-Feb.10, 1998 - Survey reports most Americans...
- -April 23, 1998 - Summer Furniture
-Nov. 2, 1999 - Retailers Face Quality Conscious
Key To Attracting Furniture Shoppers "Is Right Under the Retailer's
- HIGH POINT, NC - April 23, 1998 - America's furniture retailers need
- on the basics in order to attract consumers into their stores says
Britt Beemer, the country's leading consumer research analyst in the fUrniture
- "Many retailers depend on clever new advertising campaigns or
slogans to drive store traffic and in the process they overlook the basic
motivations that determine whether consumers will even consider shopping
in their stores," Beemer said at a news conference on Opening Day
of the Spring International Home Furnishings Market.
- The single most important consideration in the consumer's mind in determining
whether to shop a store, Beemer said, is store pride.
- "Customers want to know that they will be taken care of if they
have a problem," said the founder and Senior Research Analyst of America'
s Research Group.
- Store pride is followed closely in consumers' minds by store appearance,
- "The appearance of the store sends a signal to customers about
how financially stable the company is," he said. With the rapid changes
in fUrniture retailing furniture shoppers have become extremely suspicious
of whether retail operations will survive, Beemer said, pointing out that
a decade ago there were more than 16,000 furniture stores nationally while
today that number has dropped to around 12,000.
- "We know from research we have seen or conducted in North America,
Europe and Asia that American consumers are two to three times more appearance
driven than shoppers in other countries," he said.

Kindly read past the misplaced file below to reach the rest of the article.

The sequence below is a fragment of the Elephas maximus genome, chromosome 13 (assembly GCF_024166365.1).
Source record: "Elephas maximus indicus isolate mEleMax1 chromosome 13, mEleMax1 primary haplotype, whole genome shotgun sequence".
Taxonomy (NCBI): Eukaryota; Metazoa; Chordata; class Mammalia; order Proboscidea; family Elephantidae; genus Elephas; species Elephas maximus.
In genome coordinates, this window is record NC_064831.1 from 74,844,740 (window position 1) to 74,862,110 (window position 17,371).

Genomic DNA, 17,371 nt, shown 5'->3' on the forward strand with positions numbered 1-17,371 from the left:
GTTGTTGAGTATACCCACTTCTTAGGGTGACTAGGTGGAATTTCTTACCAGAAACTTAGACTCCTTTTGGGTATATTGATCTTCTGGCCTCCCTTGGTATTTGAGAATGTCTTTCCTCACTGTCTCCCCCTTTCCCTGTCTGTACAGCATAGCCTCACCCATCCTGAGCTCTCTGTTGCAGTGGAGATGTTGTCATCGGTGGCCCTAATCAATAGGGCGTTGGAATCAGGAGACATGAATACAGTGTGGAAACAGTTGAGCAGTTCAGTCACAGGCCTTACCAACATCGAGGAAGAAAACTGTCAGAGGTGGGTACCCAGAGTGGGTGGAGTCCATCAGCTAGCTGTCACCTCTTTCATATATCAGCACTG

- "Dirty stores, gaps in product displays, missing hardware on furniture
and incomplete groupings send the signal to potential customers that the
store might not be there next week," he said.
- Furniture shoppers are even more attune to store appearance considerations
than retail shoppers generally, Beemer said, citing a "Consumer Mind
Reader" TM survey which appears in the new paperback version of his
best-selling book, Predatory Marketing: What Everyone in Business Needs
to Know about Today's Consumer. While financial stability ranked fifth
in the overall survey of retail buying considerations, it was a strong
second place for furniture shoppers.
- In Beemer' s "Top 10 List" of consumer concerns, store pride
and financial stability are followed by:
- -#3 The store sells outdated or used merchandise, which ranked
14th among consumer considerations of all retailers.
- -#4 Style or breadth of selection in the store.
- -#5 Exterior appearance of the store.
- "Consumers ask themselves as they drive by a furniture store whether
it's worth their time to go in, whether the store lives up to its advertising
image," Beemer said. He added that six percent of furniture shoppers
drive into store parking lots and leave without ever going inside because
they are unimpressed with the store's outward appearance.
- -#6 The store's quality of merchandise, which ranked #2 in the
overall retail survey.
- -#7 The store's commitment to a furniture category.
- ''A customer can tell just by walking through a store whether a retailer
is serious about selling recliners, mattresses, leather or other types
of furniture,' he said.
- -#8 The store has legitimate sale prices.
- "The customer has to see point of purchase displays or signage
to indicate that; the products are really on sale," he said.
- -#9 The store's products and pricing must match the advertising
they have seen and read, which ranked #12 in the overall retail survey.
- -#10 The store manger's personality, rated #6 in the minds of
retail consumers generally.
- America's Research Group conducted the survey to determine consumer
attitudes about furniture retailers during September and October, 1997.
- Beemer' s book, Predatory Marketing, was published by William
Morrow and Company in 1997. The softbound version was released earlier
- America's Research Group is the leading consumer research firm in the
retail industry. Since its founding in 1979, ARG has interviewed more than
three million American consumers, adding to its database with 5,000 to
8,000 new consumer interviews each week.
Copyright © 1998 by America's Research Group|